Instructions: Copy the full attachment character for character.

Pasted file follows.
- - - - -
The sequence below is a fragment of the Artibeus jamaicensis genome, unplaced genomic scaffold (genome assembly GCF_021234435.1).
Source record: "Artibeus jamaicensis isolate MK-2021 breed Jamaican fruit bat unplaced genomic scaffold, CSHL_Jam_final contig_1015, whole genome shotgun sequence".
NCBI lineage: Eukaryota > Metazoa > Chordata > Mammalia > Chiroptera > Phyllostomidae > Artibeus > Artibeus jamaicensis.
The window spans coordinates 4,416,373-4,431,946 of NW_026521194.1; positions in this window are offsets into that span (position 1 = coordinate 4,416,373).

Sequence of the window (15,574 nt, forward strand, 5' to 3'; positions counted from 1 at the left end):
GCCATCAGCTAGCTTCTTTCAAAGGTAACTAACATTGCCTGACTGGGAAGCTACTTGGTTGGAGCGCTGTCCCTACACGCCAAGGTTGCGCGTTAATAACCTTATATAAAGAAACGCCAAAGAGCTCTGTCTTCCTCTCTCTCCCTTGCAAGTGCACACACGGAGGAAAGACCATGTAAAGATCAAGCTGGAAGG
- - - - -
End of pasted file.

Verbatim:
The sequence below is a fragment of the Artibeus jamaicensis genome, unplaced genomic scaffold (genome assembly GCF_021234435.1).
Source record: "Artibeus jamaicensis isolate MK-2021 breed Jamaican fruit bat unplaced genomic scaffold, CSHL_Jam_final contig_1015, whole genome shotgun sequence".
NCBI lineage: Eukaryota > Metazoa > Chordata > Mammalia > Chiroptera > Phyllostomidae > Artibeus > Artibeus jamaicensis.
The window spans coordinates 4,416,373-4,431,946 of NW_026521194.1; positions in this window are offsets into that span (position 1 = coordinate 4,416,373).

Sequence of the window (15,574 nt, forward strand, 5' to 3'; positions counted from 1 at the left end):
GCCATCAGCTAGCTTCTTTCAAAGGTAACTAACATTGCCTGACTGGGAAGCTACTTGGTTGGAGCGCTGTCCCTACACGCCAAGGTTGCGCGTTAATAACCTTATATAAAGAAACGCCAAAGAGCTCTGTCTTCCTCTCTCTCCCTTGCAAGTGCACACACGGAGGAAAGACCATGTAAAGATCAAGCTGGAAGG